I’m currently in Germany working on a book. Next door to Steid’s press he has several apartments (aka The Halftone Hotel) for visiting artists.
Today in my room I read an essay by C.K. Williams called ‘A Letter to a Workshop‘. Williams says that poets should grant themselves “the right to vacillate, to wobble, to shillyshally, be indecisive in one’s labors, and still not suffer from a sense of being irresponsible, indolent, or weak.”
“Another, related, right,” he says, “is to be wrong, about anything and everything, and to know that even when your line of reflection or imagining might be viewed as absurdly illogical, you should be able to go on to its however provisional conclusion.”
Staying in the adjoining room is Jock Sturges (info, images). Only two weeks ago I had a lengthy discussion with a friend about my problems with Sturges’ work. After a couple days sharing meals (and a bathroom) with Jock, I’m not sure what to think anymore. But I paid close attention when Williams discussed another right:
We should be able to regard our inner existence, the part anyway that’s raw material for poetry, as a laboratory, in which mental and emotional phenomena are valued according to their potential usefulness, and considered harmless unless they demand to be concretized in malignant actions. (It should probably be kept in mind that the ultimate purpose of this sort of reflection isn’t action, but self-knowledge. Action—creation—comes later.)
From this follows the right of the mind to be able to remark in itself and not repress, or at least not too quickly, anything that comes to it, even such ostensibly inadmissible emotions as, to mention just a few, lust, greed, envy, anger, even rancor, even genres of otherwise unutterable prejudice. We should be able to entertain anything the mind casts up as potentially useful for a poem, while at the same time forgiving ourselves for such after all private matters, and this should be a forgiveness that arrives in a short enough time so that any shame or guilt arising from such scary glimpses within will be productive rather than debilitating for the germination of poems. We have, for poetry, to have as accurate an awareness as we can of the quality of our ethical consciousness, but we also need a firm sense of the difference between sins of the heart and sins of the hand: the mind has a life of its own which cares little for the parameters culture and society propose for it, and it is often this inner awareness which is most potentially interesting as aspects of a poem.
Should photographers be as free as poets? Or is photography itself a “sin of the hand.” I’m not sure. But I’m pretty sure Jock would appreciate this poem:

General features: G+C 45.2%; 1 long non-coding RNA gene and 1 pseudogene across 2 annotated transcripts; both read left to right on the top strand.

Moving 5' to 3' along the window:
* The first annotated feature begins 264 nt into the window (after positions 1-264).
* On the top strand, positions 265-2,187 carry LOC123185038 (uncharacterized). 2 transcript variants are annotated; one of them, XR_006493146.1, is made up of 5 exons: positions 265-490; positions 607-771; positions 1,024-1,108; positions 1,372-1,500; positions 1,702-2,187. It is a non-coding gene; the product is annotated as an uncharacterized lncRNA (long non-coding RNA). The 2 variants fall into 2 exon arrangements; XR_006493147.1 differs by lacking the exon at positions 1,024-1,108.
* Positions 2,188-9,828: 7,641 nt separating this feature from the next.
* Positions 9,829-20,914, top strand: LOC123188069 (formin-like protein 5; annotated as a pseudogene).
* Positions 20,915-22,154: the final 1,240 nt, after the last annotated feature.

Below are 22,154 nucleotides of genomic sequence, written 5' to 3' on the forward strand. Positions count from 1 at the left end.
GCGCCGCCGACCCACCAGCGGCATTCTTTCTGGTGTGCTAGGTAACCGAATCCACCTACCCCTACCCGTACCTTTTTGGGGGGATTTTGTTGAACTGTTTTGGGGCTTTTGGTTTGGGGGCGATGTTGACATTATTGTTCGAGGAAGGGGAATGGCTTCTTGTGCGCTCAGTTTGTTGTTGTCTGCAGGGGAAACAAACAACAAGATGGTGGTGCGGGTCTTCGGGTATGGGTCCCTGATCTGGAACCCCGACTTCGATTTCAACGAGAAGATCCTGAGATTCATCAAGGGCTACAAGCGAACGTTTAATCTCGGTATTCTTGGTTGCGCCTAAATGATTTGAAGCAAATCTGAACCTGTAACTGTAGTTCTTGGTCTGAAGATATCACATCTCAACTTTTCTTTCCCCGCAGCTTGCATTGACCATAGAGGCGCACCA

On the Metro
by C. K. Williams
On the metro, I have to ask a young woman to move the packages beside her to make room for me;
she’s reading, her foot propped on the seat in front of her, and barely looks up as she pulls them to her.
I sit, take out my own book—Cioran, The Temptation to Exist—and notice her glancing up from hers
to take in the title of mine, and then, as Gombrowicz puts it, she “affirms herself physically,” that is,
becomes present in a way she hadn’t been before: though she hasn’t moved, she’s allowed herself
to come more sharply into focus, be more accessible to my sensual perception, so I can’t help but remark
her strong figure and very tan skin—(how literally golden young women can look at the end of summer.)
She leans back now, and as the train rocks and her arm brushes mine she doesn’t pull it away;
she seems to be allowing our surfaces to unite: the fine hairs on both our forearms, sensitive, alive,
achingly alive, bring news of someone touched, someone sensed, and thus acknowledged, known.
I understand that in no way is she offering more than this, and in truth I have no desire for more,
but it’s still enough for me to be taken by a surge, first of warmth then of something like its opposite:
a memory—a girl I’d mooned for from afar, across the table from me in the library in school now,
our feet I thought touching, touching even again, and then, with all I craved that touch to mean,
my having to realize it wasn’t her flesh my flesh for that gleaming time had pressed, but a table leg.
The young woman today removes her arm now, stands, swaying against the lurch of the slowing train,
and crossing before me brushes my knee and does that thing again, asserts her bodily being again,
(Gombrowicz again), then quickly moves to the door of the car and descends, not once looking back,
(to my relief not looking back), and I allow myself the thought that though I must be to her again
as senseless as that table of my youth, as wooden, as unfeeling, perhaps there was a moment I was not.